Cyberattacks rise as security talent crunch prevails

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Nearly two-thirds of organisations worldwide have seen an uptick in cyberattacks and about half experienced a breach, according to the State of Security 2022 report from Splunk.

The global survey was conducted from mid-January through mid-February 2022 and in partnership with the Enterprise Strategy Group. 

The 1,227 respondents, IT and security leaders and practitioners who spend more than half their time on security issues, were drawn from Australia, Canada, France, Germany, India, Japan, the Netherlands, New Zealand, Singapore, the United Kingdom and the United States.

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Results show that 65% of respondents say they have seen an increase in attempted cyberattacks. In addition, many have been directly impacted by data breaches and costly ransomware attacks, which have left security teams exhausted.

Nearly half (49%) of organisations say they have suffered a data breach over the past two years, an increase from 39% a year earlier.

About four-fifths (79%) of respondents say they’ve encountered ransomware attacks, and 35% admit that one or more of those attacks led them to lose access to data and systems.

A majority (54%) of respondents report that their business-critical applications have suffered from unplanned outages related to cybersecurity incidents on at least a monthly basis, with a median of 12 outages per year.

The median time to recover from unplanned downtime tied to cybersecurity incidents is 14 hours. Respondents estimated the cost of this downtime averaged about $200,000 per hour.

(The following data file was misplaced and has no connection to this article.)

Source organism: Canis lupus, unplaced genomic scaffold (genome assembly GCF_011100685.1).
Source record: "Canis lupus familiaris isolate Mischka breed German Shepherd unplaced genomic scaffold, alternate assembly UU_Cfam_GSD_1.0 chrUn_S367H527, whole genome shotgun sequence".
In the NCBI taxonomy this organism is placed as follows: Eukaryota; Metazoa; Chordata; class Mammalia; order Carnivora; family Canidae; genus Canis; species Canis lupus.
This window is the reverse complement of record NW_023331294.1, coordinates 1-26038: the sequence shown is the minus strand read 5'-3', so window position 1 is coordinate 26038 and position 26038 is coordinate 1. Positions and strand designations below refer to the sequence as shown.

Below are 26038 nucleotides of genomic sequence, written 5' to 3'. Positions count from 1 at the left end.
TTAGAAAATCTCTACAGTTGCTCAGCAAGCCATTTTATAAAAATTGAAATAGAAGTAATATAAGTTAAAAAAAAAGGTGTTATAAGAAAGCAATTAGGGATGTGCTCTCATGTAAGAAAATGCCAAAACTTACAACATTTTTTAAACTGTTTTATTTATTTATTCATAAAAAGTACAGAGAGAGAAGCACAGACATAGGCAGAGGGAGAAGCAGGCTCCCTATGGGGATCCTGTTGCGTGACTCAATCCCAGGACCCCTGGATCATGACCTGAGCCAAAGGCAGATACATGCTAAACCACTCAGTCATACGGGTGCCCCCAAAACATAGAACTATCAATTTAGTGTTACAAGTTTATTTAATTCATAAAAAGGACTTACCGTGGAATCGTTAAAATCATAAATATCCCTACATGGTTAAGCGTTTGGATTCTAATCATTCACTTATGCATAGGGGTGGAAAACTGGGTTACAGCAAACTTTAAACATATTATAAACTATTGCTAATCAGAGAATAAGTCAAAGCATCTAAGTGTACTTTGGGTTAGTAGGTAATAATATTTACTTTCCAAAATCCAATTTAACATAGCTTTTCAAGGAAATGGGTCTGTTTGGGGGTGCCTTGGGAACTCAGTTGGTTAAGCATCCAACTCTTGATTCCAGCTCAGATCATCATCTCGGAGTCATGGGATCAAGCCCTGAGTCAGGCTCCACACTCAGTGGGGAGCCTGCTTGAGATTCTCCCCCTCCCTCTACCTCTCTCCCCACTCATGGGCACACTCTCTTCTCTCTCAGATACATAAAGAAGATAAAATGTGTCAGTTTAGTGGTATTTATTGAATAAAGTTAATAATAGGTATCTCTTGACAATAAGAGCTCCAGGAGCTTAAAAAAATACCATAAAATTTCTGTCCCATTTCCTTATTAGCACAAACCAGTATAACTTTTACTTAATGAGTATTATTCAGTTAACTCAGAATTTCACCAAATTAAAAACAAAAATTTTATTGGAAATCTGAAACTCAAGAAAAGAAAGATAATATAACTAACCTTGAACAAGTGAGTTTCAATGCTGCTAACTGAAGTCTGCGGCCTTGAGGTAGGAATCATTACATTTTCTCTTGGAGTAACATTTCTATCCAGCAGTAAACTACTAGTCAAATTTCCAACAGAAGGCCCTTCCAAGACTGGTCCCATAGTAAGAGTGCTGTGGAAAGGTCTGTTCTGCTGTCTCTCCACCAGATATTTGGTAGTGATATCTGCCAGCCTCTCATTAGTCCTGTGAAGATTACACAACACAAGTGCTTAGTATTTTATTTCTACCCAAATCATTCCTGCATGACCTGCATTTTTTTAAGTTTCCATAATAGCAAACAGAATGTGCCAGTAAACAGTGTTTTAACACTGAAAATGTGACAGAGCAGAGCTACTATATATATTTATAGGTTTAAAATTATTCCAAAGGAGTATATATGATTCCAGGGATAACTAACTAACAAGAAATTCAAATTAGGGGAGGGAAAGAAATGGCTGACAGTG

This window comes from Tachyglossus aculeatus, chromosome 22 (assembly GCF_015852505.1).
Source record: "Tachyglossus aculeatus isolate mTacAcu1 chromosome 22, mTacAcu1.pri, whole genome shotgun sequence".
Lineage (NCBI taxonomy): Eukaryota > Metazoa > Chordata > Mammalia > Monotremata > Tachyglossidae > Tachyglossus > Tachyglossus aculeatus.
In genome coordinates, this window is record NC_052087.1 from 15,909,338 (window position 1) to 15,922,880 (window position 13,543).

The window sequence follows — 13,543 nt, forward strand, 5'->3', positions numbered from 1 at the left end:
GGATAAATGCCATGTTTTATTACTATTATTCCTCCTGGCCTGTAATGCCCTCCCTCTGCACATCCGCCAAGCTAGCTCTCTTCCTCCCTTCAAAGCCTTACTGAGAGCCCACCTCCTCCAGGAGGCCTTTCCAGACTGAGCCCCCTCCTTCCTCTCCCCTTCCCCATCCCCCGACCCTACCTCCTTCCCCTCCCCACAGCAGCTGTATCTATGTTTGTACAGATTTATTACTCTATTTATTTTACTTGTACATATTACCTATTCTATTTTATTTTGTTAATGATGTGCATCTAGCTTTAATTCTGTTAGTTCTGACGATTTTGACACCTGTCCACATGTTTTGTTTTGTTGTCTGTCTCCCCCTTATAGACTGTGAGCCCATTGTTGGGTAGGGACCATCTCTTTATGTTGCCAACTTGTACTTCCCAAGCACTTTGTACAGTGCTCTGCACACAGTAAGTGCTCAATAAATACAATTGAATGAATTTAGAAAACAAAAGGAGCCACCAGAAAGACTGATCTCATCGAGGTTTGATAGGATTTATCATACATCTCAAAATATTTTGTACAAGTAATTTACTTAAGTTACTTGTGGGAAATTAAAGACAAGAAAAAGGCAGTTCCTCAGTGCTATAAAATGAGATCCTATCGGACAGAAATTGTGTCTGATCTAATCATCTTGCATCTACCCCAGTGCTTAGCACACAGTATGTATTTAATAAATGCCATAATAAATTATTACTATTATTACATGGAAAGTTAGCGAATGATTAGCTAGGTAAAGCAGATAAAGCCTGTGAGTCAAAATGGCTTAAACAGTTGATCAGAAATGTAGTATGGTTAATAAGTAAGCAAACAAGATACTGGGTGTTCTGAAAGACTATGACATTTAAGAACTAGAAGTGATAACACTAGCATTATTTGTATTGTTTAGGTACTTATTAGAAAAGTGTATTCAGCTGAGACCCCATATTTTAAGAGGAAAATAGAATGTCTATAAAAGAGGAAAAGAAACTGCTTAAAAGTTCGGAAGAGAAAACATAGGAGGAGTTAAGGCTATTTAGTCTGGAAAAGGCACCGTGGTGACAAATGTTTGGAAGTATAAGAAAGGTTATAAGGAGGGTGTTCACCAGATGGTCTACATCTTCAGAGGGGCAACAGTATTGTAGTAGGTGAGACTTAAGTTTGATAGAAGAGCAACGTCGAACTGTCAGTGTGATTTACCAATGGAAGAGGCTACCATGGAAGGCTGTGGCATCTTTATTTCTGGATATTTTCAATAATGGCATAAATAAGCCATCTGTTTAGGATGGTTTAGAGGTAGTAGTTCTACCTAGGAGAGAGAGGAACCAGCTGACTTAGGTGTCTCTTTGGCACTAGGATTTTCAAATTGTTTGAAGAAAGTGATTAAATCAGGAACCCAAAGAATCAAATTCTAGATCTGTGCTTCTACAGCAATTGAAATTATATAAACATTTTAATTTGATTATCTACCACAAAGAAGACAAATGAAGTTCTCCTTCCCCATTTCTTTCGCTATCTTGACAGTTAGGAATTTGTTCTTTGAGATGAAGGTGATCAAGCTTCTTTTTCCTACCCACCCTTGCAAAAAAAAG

“This survey has revealed that organisations are deeply concerned about supply chain attacks, especially after the SolarWinds hacks of 2020 and the Log4Shell incident in late 2021,” said Ryan Kovar, Distinguished Security Strategist at Splunk. “Ninety percent of organisations reported that they have increased their focus on third-party risk assessments as a result of those high-profile attacks.”

As cybercriminals become more persistent and workloads increase, many organisations have been impacted by the “Great Resignation” and the additional security challenges of remote work. 

These factors have exacerbated the already ongoing talent shortage within the cybersecurity industry as 76% of respondents say their team members have been forced to take on responsibilities for which they are not ready.

Also, 70% say that the resulting increase in their workload has led them to consider looking for a new role.

Among respondents, 85% of respondents say it has gotten harder to recruit and retain talent over the past 12 month.

More than half (53%) say they can’t hire enough staff and 58% cite an inability to find talent with the right skills.

More than two-thirds (68%) of respondents report that talent shortages directly led to the failure of one or more projects/initiatives, and 73% of respondents say that workers have resigned, citing burnout.